“It never dawned on me what it must be like to be homeless and have your period.”
An Orthodox Jewish mother was hired by a Fortune 500 company known for their family-friendly work policies. Then her child got cancer.
“I was waiting to hear a gunshot. I thought, ‘Here we go.’”
“Do you have any idea how many bullets I pull out of corpses weekly? This isn’t just my lane. It’s my f— highway.”
Benjamin Ginsburg talked with his rabbi last week about the Pittsburgh synagogue shooting. He never imagined he could be next in the line of fire.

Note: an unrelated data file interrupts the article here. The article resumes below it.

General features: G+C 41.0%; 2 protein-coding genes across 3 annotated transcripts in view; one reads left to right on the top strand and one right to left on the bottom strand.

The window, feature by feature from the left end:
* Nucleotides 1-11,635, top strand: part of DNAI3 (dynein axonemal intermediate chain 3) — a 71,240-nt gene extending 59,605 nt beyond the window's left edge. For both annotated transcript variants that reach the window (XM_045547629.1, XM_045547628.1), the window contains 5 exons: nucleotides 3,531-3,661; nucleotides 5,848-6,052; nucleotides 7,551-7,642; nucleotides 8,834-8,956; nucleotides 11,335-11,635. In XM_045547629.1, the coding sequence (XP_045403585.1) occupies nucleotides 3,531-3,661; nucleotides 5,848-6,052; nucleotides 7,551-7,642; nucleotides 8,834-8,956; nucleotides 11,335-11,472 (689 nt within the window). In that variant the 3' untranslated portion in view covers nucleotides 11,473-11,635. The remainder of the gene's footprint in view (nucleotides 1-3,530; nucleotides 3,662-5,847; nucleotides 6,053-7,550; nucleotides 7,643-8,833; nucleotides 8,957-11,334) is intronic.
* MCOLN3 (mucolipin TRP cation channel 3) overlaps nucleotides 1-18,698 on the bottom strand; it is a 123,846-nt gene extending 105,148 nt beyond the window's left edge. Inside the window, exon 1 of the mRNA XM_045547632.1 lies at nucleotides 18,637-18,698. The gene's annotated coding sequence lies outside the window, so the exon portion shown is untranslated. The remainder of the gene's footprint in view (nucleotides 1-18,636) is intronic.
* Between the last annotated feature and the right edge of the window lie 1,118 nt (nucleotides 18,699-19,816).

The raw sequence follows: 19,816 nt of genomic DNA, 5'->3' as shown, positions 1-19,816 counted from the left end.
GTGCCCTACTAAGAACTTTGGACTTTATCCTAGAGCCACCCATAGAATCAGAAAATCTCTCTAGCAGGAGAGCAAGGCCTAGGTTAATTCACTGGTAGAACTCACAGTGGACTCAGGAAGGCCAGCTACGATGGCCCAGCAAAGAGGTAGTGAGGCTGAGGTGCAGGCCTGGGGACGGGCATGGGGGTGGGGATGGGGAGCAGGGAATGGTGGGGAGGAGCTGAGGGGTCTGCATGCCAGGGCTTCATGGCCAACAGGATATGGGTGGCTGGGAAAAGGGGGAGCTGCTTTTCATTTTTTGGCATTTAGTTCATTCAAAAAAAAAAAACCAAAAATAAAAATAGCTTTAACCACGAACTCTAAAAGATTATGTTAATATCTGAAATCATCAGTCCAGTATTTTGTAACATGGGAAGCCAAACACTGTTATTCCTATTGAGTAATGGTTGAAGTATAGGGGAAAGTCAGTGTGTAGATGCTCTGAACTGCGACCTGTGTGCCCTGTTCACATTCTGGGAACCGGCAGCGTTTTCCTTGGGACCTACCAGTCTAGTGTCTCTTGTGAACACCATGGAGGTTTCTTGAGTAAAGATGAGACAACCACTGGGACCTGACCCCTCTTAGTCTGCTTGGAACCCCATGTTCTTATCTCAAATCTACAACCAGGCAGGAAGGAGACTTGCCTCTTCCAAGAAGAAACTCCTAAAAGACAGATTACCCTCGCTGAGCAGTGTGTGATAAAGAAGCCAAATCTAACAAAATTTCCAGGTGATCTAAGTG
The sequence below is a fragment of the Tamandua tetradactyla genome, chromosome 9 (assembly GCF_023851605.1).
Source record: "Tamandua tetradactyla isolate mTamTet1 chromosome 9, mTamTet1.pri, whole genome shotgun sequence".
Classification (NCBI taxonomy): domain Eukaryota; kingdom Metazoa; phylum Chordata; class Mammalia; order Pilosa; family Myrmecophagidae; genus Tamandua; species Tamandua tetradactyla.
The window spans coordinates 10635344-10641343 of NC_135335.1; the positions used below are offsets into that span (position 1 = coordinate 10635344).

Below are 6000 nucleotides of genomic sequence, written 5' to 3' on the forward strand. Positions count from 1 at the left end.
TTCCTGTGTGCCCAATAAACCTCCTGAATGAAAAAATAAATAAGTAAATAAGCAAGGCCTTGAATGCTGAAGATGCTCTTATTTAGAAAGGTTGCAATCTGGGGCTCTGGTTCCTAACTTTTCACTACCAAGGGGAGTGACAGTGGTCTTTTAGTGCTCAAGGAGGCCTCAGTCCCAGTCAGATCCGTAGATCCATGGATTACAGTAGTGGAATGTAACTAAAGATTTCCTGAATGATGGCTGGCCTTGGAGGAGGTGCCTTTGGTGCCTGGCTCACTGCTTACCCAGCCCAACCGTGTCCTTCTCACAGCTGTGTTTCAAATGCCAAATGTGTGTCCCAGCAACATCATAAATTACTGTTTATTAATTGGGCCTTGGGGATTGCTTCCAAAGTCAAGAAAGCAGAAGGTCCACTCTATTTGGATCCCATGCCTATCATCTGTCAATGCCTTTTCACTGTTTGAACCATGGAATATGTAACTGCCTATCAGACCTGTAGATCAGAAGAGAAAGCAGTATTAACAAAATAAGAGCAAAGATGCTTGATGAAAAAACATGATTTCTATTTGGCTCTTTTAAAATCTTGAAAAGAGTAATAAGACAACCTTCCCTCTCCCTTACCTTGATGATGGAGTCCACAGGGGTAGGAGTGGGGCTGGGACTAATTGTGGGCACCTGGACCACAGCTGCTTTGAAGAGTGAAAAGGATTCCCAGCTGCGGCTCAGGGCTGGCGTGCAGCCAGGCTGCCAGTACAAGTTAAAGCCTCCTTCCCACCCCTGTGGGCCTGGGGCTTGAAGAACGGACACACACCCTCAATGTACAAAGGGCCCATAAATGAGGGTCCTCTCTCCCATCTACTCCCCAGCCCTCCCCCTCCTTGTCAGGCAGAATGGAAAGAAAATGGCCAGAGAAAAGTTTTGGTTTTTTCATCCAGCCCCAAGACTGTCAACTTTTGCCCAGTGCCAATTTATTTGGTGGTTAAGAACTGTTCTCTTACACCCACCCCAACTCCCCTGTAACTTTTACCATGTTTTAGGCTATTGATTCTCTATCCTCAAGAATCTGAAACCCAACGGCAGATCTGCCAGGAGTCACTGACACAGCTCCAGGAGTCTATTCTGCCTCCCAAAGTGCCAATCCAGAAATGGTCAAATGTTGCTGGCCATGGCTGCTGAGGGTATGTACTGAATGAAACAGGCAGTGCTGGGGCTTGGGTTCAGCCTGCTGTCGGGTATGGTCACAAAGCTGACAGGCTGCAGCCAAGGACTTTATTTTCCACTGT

After hearing that a gunman killed 12 people at a country bar on Wednesday, a rabbi immediately thought of his congregant who loves country music.
At this unprecedented moment, even the comforters need special comfort, and even the most stringent of Jewish rules need to bend, if not break.
Behind the scenes, Trump’s best Jewish advisers — his daughter Ivanka and son-in-law, Jared Kushner — were figuring out how to finesse the situation.
“Loren Jacobs was stripped of his rabbinic ordination by the Union of Messianic Jewish Congregations in 2003.”
Seeking to end birthright citizenship would be the most dramatic and probably quixotic move yet in Trump’s hardline immigration policies.